Our plan would require a combination of skills: we would start by cross-country skiing on the rolling terrain of Algonquin Trail, a narrow hiking trail starting at the Adirondak Loj parking lot. When the pitch became too great, we would put climbing skins on our skis for awhile, then replace our skis with crampons for the final push to the summit. For the descent, we would ski down the newly-fallen powder on the Wright Peak Ski Trail using alpine techniques.
As we approached the top, the towering trees of the lower elevations were replaced by the dwarfs of the Krumholtz zone, where the stunted and deformed trees looked like a bonsai garden.
At tree line, we met a couple of Canadian skiers who warned us of the treacherous winds and ice-covered rocks above. Rather than hike over the top of the mountain, Ron suggested that we follow the contour around the peak, traversing between the Lilliputian trees until we intersected the ski trail on the other side. » Continue Reading.
While out skiing yesterday afternoon I saw several signs that the snowpack is unstable and extreme caution should be used if you are tempted to head towards the slides after this recent snowfall.
I came across numerous small slides, such as the one in this photograph, on N and NW aspects at slopes as low as 25 degrees.
Whooping and shooting cracks were prevalent. I was skiing the trees but any turns made near a convex roll produced a small slide. If you venture into avalanche terrain make sure you have the knowledge to assess the risk, know proper travel techniques, and are carrying a beacon, probe, shovel, and the knowledge to use them.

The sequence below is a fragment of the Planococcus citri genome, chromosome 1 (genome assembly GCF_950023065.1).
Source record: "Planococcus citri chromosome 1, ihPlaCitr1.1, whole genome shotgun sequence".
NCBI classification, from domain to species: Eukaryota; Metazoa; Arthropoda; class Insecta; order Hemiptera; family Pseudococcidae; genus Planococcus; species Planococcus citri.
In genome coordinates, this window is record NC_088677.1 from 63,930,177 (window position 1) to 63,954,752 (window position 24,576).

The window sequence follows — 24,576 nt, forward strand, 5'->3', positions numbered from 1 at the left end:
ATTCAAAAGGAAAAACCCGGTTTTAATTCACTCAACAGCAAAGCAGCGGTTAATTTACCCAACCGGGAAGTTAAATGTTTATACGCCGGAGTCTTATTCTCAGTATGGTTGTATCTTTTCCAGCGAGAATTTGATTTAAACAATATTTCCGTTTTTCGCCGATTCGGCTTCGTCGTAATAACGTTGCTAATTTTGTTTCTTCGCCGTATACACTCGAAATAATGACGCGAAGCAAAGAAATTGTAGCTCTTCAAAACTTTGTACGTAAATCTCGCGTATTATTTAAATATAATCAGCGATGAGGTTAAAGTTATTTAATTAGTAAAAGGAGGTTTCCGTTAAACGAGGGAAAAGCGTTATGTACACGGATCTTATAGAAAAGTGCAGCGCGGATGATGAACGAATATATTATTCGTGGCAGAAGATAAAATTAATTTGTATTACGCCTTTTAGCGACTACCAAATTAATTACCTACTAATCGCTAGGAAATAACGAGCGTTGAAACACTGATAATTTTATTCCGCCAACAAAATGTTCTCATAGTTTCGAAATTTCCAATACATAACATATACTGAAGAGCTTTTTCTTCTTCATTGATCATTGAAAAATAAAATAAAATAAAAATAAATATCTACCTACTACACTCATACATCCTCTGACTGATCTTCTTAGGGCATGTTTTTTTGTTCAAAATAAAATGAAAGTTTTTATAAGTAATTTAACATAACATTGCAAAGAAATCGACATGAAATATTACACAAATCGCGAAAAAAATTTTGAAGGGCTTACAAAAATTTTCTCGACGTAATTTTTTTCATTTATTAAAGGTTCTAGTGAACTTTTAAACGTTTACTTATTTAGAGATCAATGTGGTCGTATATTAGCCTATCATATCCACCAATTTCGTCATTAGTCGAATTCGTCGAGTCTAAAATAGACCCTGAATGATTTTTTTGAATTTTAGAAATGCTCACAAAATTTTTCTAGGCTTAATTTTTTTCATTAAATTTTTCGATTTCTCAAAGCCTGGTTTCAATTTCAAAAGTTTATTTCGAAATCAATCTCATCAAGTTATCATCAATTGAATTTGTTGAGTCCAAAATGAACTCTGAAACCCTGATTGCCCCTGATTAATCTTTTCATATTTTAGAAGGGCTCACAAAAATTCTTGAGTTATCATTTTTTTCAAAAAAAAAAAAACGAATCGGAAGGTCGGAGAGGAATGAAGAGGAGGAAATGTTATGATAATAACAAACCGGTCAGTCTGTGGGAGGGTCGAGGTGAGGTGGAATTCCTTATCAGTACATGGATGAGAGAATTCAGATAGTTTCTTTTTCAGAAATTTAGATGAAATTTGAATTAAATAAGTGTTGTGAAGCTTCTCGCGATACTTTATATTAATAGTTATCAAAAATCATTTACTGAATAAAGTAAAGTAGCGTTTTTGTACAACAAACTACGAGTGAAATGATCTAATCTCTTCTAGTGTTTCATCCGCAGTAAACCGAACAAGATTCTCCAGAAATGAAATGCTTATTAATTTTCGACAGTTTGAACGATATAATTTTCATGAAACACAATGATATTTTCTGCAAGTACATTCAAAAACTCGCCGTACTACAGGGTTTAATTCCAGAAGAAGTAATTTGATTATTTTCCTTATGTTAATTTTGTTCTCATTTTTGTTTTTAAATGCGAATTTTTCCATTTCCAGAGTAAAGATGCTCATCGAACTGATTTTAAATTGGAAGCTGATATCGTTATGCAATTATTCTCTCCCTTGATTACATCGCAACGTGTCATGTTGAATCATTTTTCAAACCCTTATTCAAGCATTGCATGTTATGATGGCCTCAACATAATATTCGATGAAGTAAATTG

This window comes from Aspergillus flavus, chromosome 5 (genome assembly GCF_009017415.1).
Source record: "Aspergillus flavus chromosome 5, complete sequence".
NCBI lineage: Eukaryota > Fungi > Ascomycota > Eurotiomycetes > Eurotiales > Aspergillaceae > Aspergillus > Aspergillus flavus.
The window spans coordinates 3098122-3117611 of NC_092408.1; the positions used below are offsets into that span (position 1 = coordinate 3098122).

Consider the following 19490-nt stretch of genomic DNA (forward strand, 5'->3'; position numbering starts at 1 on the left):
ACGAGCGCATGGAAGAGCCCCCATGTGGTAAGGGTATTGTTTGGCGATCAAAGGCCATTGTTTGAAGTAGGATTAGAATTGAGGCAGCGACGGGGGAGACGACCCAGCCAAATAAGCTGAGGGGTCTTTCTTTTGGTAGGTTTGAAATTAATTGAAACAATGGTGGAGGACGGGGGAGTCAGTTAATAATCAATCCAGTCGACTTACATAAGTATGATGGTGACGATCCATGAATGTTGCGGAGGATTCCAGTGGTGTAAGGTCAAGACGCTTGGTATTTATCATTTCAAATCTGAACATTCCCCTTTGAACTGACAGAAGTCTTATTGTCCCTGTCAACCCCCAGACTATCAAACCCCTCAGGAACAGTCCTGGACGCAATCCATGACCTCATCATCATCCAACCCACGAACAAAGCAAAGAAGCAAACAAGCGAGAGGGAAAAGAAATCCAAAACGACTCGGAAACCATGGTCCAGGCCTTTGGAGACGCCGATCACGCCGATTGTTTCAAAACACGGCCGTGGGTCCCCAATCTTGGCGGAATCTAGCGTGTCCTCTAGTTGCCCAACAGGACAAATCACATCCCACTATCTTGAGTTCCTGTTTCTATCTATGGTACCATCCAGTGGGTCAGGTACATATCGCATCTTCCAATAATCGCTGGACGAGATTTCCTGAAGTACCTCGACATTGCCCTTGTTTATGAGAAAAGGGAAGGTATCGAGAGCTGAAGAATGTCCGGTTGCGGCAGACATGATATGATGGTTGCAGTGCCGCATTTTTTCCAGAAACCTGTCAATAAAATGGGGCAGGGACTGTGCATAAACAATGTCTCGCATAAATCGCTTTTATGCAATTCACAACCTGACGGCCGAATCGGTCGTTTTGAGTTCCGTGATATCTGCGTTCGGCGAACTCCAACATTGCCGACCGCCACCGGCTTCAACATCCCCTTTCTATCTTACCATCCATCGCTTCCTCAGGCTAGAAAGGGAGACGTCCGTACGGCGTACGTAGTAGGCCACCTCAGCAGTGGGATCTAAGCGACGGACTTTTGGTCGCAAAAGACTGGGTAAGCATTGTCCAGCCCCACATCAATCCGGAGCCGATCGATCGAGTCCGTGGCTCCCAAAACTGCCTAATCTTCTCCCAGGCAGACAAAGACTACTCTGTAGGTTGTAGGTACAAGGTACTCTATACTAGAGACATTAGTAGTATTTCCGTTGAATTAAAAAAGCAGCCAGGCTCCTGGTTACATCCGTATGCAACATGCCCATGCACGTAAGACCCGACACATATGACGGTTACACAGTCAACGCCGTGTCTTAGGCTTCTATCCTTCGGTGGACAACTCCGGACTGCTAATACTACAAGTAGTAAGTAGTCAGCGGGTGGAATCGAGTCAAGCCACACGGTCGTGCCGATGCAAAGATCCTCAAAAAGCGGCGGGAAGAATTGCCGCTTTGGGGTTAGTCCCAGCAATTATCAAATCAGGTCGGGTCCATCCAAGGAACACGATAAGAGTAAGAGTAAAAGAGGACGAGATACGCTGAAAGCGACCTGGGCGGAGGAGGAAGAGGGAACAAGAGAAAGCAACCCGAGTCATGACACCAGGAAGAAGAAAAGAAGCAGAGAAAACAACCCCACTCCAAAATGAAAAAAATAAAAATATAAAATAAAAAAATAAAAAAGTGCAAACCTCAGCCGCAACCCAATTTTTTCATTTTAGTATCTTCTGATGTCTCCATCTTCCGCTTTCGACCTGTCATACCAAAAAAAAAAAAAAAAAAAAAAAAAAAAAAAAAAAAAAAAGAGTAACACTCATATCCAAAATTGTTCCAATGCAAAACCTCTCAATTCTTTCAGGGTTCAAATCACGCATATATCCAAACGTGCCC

A significant part of climate is precipitation, and fundamental to any discussion on the impact that global warming is having on a region’s climate would have to include possible changes to the rain and snowfall patterns. While unusually prolonged periods of precipitation can turn a backcountry camping trip into a nightmare, discourage golfers, boaters, and other outdoor enthusiasts, and frustrate anyone trying to put a new roof on his/her home, or a coat of stain on the deck, too much rainfall, especially concentrated over a short span of time, can wreak havoc with the environment. » Continue Reading.
Dozens of new landslides have been reported in the High Peaks following heavy rains and winds from the remnants of Hurricane Irene which reached the Eastern Adirondacks as a Tropical Storm on Sunday.
Regular Alamanack contributor and Adirondack Explorer editor Phil Brown snapped a photo of a new slide on Wright Peak, near Angel Slide. Formally two adjoining scars, Angel Slide is a well-known destination for expert backcountry skiers named in honor of Toma Vracarich who was killed in an avalanche there in 2000. The slide now includes a third route, longer than the rest.